The actual name: المسقعة

 

In addition to learning Arabic, and dealing with the ever-present Kansas summer heat, I’ve been running in the early mornings or late evenings depending on the day and have expanded my caffeine repertoire on quests seeking new study spaces.

Will report back soon!

First Semester & Finals

Happy July everyone! I’m currently blogging from Lawrence, Kansas.

My first semester of Arabic is officially over! One month in an intensive language course is no joke. I’m practically dreaming in Arabic at this point (kidding, but I wish).

This past month has flown by, from mosque visits during Ramadan, to celebrating Eid al-Fitr, having conversation tables with higher level Arabic students, talking with native speakers from Egypt, Saudi Arabia, and Yemen, attending cultural presentations, watching Saudi Arabian films, performing skits in class, and numerous dinners. I’ve learned so much in such a short period of time and despite having to walk to class in 100+ degree weather with excessive heat and ozone warnings, I would do it again ten times over because this experience has been extremely eye opening and truly one of a kind.

Sometimes the grammar rules are overwhelming, the vocabulary seems like it won’t ever be able to stick in my brain, and I’m mentally exhausted, but despite hours of class, tutoring, homework, and studying, looking back to a month ago, I’ve accomplished things I wouldn’t have even thought of as possible. Some particularly proud moments I’ve had include writing a page in Arabic on my final exam, talking for ten minutes on the oral portion of my final, and writing a 500+ word final essay in Arabic.

Places I frequently study consist of my dorm room, the library, study rooms in my building, and a little coffee shop in walking distance just off campus called McLain’s Market that conveniently opens just in time for me to grab coffee before class.

A critical aspect in my learning experience thus far has been the close-knit community of students in my class with our professor and our tutor. Spending hours every day with the same people definitely presents its challenges, but despite the rigorous and exhausting academic dynamic, the atmosphere really is more like a team. Learning is fun because we’re doing it together, and all parties involved truly seem to want to help us in any way they can. Project GO truly went above and beyond to connect motivated, inquisitive, and likeminded individuals with intelligent and passionate educators to help us succeed in our foreign language endeavors.

I know July will be filled with challenges, many new opportunities, and daily learning experiences. I am extremely excited to see what the future has in store for me in my second semester. One more month left in Kansas, and a whole future left ahead of me with Arabic. Will report back soon!

Side note: I added a small air plant to my Kansas botany collection to keep my basil plants company!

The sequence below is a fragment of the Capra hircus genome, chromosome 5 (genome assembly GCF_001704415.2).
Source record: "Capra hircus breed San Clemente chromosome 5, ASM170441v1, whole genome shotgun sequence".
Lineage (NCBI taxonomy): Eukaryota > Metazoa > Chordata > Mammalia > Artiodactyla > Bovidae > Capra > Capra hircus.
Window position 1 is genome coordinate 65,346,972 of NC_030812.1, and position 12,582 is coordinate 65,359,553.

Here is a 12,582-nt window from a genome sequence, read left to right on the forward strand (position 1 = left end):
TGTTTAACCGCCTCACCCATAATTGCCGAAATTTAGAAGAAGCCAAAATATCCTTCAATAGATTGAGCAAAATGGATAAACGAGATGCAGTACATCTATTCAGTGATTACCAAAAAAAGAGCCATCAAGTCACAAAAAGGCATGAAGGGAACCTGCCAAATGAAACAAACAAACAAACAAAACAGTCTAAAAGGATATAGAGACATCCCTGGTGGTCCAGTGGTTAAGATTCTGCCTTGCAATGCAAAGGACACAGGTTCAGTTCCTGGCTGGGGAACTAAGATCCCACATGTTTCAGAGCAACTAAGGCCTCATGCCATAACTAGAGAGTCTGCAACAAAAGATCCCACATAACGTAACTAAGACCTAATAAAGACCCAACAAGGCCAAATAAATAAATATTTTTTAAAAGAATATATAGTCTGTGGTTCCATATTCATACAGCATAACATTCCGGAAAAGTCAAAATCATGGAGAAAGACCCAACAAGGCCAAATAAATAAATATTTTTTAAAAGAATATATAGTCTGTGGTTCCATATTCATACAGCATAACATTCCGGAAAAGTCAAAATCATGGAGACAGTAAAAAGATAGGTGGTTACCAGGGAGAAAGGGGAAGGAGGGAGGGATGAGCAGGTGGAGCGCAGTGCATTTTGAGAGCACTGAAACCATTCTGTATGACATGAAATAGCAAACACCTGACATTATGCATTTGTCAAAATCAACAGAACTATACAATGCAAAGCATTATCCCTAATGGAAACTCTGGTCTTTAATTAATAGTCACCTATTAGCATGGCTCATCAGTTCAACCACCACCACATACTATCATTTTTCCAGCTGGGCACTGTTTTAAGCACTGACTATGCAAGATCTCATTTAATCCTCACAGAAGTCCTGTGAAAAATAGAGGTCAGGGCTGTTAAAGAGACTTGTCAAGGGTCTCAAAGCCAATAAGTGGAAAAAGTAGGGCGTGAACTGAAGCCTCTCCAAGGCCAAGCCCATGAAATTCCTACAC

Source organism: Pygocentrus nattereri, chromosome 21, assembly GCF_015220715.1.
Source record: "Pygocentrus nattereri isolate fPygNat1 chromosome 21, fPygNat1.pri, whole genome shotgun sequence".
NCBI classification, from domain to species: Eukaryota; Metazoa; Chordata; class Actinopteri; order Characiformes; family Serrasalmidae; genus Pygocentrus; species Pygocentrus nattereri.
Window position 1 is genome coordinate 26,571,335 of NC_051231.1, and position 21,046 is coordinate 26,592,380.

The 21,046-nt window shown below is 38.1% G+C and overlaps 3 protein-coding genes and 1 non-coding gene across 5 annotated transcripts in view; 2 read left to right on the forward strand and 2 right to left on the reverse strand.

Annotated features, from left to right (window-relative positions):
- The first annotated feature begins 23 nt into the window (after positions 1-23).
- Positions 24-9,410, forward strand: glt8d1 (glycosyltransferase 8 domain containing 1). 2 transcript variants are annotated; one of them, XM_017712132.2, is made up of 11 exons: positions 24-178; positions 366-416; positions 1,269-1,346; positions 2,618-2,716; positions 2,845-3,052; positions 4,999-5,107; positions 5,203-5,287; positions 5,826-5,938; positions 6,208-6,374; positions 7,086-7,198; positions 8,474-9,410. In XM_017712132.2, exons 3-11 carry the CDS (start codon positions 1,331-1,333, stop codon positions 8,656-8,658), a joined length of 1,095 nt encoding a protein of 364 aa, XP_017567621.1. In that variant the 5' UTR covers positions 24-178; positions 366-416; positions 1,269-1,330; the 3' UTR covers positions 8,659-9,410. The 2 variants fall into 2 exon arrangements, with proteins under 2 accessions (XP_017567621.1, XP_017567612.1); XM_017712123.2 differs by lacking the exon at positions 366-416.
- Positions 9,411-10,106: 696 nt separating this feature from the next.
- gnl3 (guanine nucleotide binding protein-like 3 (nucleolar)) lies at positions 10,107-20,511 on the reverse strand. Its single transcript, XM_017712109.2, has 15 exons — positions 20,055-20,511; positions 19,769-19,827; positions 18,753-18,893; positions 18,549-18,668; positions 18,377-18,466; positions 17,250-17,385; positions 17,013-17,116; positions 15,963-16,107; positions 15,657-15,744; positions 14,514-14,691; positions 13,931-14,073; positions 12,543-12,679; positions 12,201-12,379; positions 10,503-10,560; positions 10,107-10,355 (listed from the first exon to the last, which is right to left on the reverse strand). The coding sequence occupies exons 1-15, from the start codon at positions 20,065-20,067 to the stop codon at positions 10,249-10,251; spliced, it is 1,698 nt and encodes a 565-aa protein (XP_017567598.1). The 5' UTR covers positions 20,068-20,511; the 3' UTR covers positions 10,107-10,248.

New City & New Language

Happy June still everyone! I’m currently blogging from Lawrence, Kansas.

At this moment, I’ve spent approximately two weeks in Kansas learning Arabic, which is the very middle of the middle of the United States (in both longitude and latitude).

Here’s a look at my typical weekday schedule:

I wake up at 0600, leave my dorm room at 0630, walk off the University of Kansas campus to pick up a coffee, then go find a nice hill in the sun to cram before I have to go to class. (Hills in Kansas?!) My class time occurs from 0800 until 1240. Then I have about an hour break in which, usually, the three other people in my class plus myself grab lunch. Following that, we head to the library to meet our tutor for approximately two to three hours. After this we part ways, I typically eat dinner, then go back to my room to finish up homework and do some extra studying before I go to sleep.

Repeat x 4 Monday-Thursday.

There are fourteen people total participating in Project GO at KU this summer from different Navy ROTC, Army ROTC, and Air Force ROTC units all over the country. The languages we’re learning are as follows: Arabic, Russian, Korean, Japanese, and Mandarin. The other students and I also span across different collegiate levels from upcoming sophomores to rising seniors, with some working towards Geography degrees and other Engineers. To say the least, we’re a diverse bunch.

Aside from learning the Arabic language, I’ve also been exploring the culture of Arabic speaking countries, which are heavily rooted in beliefs of Islam. My professor is from Egypt and my tutor is from Saudi Arabia, and aside from talking about cultural differences with them in the first two weeks I’ve been here, our class has visited the Islamic Center of Lawrence twice and got henna at an orientation designed to expose us and get us talking about the different cultures we’re learning about.

Going from zero experience with the language of Arabic to immersing myself in the celebration of Iftar (Ramadan dinner) and Eid (a celebration marking the end of Ramadan) in an Islamic center was a bit of a culture shock. Aside from some common misconceptions, I learned that Islam is a lot like other major peaceful religions in the world who encourage kind teachings. The essential gist I received from being graciously welcomed into a place I’d never been, to take part in a cultural celebration I’d recently learned about, was that Islam encourages all people practicing, and not, to be kind to others and to be loving and charitable.

In my studies in Lawrence these past two weeks I’ve learned many things, not only about the inclusive culture of Muslim people, but about a language that has been spoken for thousands of years too. Overall, taking part in Project GO has been unlike anything I have experienced in the past and I am truly honored to be able to celebrate, observe culture, and study Arabic thus far.

In other news, my first exam is this week. Will report back soon!

P.S. I have basil in my room too!